After more than two and a half years of negotiations with Condé Nast and a threatened strike, members of the New Yorker Union have unanimously voted to ratify their first collective bargaining agreement.
Just some of the significant changes the union has secured through collective action: wage increases of more than 10% for the majority of bargaining members and of up to 76% for some members; organized compensation structures for each unit including wage minimums for each title; a salary floor of $55,000 upon ratification, to increase to $60,000 by 2023; guaranteed annual rises of 2% to 2.5%; predictability in health-care costs; improvements to time off policies; standardized overtime pay system and clear parameters around the workday; and job security in the form of a just cause clause, successorship language, and enhanced severance for employees laid off out of seniority order.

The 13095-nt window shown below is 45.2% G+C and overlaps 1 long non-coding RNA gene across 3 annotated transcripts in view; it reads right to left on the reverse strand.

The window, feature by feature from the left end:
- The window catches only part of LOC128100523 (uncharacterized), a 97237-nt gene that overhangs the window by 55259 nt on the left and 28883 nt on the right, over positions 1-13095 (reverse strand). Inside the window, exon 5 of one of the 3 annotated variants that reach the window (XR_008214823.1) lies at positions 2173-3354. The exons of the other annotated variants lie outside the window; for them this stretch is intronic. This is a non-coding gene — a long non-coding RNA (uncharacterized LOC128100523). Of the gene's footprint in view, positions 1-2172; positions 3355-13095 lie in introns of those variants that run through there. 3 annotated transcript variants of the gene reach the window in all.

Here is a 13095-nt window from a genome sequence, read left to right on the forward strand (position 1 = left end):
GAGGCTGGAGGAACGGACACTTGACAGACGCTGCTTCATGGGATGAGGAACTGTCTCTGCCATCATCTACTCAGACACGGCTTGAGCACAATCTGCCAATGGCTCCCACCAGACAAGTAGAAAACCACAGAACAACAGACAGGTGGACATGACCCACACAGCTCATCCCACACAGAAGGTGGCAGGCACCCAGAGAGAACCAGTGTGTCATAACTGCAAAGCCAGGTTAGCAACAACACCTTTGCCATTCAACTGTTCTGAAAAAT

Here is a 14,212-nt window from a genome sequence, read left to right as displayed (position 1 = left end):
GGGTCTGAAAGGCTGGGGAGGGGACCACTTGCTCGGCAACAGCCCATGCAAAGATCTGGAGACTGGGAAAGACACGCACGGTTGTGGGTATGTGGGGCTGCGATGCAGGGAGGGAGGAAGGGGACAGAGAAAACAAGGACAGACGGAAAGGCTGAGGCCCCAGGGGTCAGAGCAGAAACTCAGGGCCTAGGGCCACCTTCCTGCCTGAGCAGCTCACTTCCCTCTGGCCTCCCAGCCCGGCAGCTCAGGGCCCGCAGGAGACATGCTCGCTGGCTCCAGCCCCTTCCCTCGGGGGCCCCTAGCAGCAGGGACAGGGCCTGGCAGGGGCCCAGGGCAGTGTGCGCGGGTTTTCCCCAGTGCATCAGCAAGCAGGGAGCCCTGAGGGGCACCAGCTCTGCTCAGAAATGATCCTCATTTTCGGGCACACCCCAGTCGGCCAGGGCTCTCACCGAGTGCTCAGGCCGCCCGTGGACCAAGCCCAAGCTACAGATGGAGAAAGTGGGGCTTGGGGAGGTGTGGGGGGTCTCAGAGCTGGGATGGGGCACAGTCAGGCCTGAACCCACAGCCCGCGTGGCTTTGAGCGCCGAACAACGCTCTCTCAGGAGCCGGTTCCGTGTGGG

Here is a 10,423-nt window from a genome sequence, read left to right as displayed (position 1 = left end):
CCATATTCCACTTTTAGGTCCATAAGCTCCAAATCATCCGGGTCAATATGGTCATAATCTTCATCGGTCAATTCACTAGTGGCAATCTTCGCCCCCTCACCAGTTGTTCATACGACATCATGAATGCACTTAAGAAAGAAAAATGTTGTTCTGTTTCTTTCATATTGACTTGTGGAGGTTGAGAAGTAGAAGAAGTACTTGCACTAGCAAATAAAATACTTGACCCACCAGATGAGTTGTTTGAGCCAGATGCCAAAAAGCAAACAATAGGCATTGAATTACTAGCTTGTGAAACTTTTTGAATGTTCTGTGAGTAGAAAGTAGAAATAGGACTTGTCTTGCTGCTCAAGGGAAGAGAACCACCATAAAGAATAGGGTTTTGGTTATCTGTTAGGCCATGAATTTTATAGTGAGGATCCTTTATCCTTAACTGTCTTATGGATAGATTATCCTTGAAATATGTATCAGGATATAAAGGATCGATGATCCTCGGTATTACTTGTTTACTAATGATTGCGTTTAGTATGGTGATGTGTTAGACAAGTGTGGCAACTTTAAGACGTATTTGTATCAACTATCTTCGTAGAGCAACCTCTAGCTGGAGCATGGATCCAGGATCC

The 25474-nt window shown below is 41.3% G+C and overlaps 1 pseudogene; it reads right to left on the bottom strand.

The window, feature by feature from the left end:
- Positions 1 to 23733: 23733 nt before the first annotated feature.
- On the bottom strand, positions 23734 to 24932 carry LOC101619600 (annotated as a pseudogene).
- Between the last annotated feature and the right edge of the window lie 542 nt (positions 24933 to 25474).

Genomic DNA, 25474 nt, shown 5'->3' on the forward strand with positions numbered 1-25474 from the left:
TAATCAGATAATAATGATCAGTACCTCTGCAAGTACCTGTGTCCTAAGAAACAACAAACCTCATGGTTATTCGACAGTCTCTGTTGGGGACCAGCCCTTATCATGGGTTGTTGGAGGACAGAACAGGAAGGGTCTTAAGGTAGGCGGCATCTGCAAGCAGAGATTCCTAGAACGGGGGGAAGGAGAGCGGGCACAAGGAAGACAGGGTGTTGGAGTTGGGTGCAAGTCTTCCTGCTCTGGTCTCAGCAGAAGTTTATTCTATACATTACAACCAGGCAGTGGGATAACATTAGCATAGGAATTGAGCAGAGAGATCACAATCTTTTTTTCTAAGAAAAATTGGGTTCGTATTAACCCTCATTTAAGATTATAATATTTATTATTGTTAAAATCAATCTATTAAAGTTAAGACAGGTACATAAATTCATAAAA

The union also has negotiated clearer systems for freelancing; editorial integrity guidelines; new joint labor-management diversity committee for each bargaining unit; a company-wide commitment that at least 50% of candidates interviewed for open roles will be from underrepresented groups; and a ban on discrimination and harassment NDAs.
Said Natalie Meade, chair of the New Yorker Union, on Twitter, “Congratulations and gratitude to everyone who helped make our campaign a success. Solidarity and unity forever.”